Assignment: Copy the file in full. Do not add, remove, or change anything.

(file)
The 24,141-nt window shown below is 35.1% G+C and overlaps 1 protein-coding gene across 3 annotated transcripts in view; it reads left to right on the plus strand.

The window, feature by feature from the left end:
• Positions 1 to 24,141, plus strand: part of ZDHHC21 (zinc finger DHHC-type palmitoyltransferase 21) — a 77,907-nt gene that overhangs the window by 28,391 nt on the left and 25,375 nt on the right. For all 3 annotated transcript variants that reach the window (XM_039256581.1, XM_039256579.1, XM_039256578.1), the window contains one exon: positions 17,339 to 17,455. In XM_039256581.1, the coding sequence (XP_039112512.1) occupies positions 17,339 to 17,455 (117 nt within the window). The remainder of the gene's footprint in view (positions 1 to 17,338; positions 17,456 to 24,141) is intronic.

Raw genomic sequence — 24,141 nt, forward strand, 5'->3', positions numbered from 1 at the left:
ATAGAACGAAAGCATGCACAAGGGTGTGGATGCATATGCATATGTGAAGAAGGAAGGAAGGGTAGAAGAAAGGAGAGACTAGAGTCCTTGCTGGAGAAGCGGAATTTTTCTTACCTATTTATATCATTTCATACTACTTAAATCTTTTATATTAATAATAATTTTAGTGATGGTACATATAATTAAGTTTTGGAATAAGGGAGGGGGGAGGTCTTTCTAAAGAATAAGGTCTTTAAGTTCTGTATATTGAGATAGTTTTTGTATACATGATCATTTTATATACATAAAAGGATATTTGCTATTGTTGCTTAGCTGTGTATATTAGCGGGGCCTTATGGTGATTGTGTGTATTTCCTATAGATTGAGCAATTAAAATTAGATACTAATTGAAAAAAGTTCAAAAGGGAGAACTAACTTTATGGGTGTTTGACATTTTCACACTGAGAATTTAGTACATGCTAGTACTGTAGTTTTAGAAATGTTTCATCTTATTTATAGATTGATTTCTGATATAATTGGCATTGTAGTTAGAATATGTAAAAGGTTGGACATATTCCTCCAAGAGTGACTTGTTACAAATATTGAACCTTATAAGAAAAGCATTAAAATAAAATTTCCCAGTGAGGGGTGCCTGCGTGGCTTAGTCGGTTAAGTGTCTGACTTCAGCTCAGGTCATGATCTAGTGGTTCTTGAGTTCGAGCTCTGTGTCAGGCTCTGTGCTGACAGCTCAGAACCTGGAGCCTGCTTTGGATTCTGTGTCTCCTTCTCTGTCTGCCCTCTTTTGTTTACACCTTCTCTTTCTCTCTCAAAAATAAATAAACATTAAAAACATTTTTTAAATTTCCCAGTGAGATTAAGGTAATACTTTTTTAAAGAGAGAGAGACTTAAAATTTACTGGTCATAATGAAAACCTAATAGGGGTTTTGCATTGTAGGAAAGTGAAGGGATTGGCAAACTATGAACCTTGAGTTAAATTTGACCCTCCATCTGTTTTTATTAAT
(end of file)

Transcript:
The 24,141-nt window shown below is 35.1% G+C and overlaps 1 protein-coding gene across 3 annotated transcripts in view; it reads left to right on the plus strand.

The window, feature by feature from the left end:
• Positions 1 to 24,141, plus strand: part of ZDHHC21 (zinc finger DHHC-type palmitoyltransferase 21) — a 77,907-nt gene that overhangs the window by 28,391 nt on the left and 25,375 nt on the right. For all 3 annotated transcript variants that reach the window (XM_039256581.1, XM_039256579.1, XM_039256578.1), the window contains one exon: positions 17,339 to 17,455. In XM_039256581.1, the coding sequence (XP_039112512.1) occupies positions 17,339 to 17,455 (117 nt within the window). The remainder of the gene's footprint in view (positions 1 to 17,338; positions 17,456 to 24,141) is intronic.

Raw genomic sequence — 24,141 nt, forward strand, 5'->3', positions numbered from 1 at the left:
ATAGAACGAAAGCATGCACAAGGGTGTGGATGCATATGCATATGTGAAGAAGGAAGGAAGGGTAGAAGAAAGGAGAGACTAGAGTCCTTGCTGGAGAAGCGGAATTTTTCTTACCTATTTATATCATTTCATACTACTTAAATCTTTTATATTAATAATAATTTTAGTGATGGTACATATAATTAAGTTTTGGAATAAGGGAGGGGGGAGGTCTTTCTAAAGAATAAGGTCTTTAAGTTCTGTATATTGAGATAGTTTTTGTATACATGATCATTTTATATACATAAAAGGATATTTGCTATTGTTGCTTAGCTGTGTATATTAGCGGGGCCTTATGGTGATTGTGTGTATTTCCTATAGATTGAGCAATTAAAATTAGATACTAATTGAAAAAAGTTCAAAAGGGAGAACTAACTTTATGGGTGTTTGACATTTTCACACTGAGAATTTAGTACATGCTAGTACTGTAGTTTTAGAAATGTTTCATCTTATTTATAGATTGATTTCTGATATAATTGGCATTGTAGTTAGAATATGTAAAAGGTTGGACATATTCCTCCAAGAGTGACTTGTTACAAATATTGAACCTTATAAGAAAAGCATTAAAATAAAATTTCCCAGTGAGGGGTGCCTGCGTGGCTTAGTCGGTTAAGTGTCTGACTTCAGCTCAGGTCATGATCTAGTGGTTCTTGAGTTCGAGCTCTGTGTCAGGCTCTGTGCTGACAGCTCAGAACCTGGAGCCTGCTTTGGATTCTGTGTCTCCTTCTCTGTCTGCCCTCTTTTGTTTACACCTTCTCTTTCTCTCTCAAAAATAAATAAACATTAAAAACATTTTTTAAATTTCCCAGTGAGATTAAGGTAATACTTTTTTAAAGAGAGAGAGACTTAAAATTTACTGGTCATAATGAAAACCTAATAGGGGTTTTGCATTGTAGGAAAGTGAAGGGATTGGCAAACTATGAACCTTGAGTTAAATTTGACCCTCCATCTGTTTTTATTAAT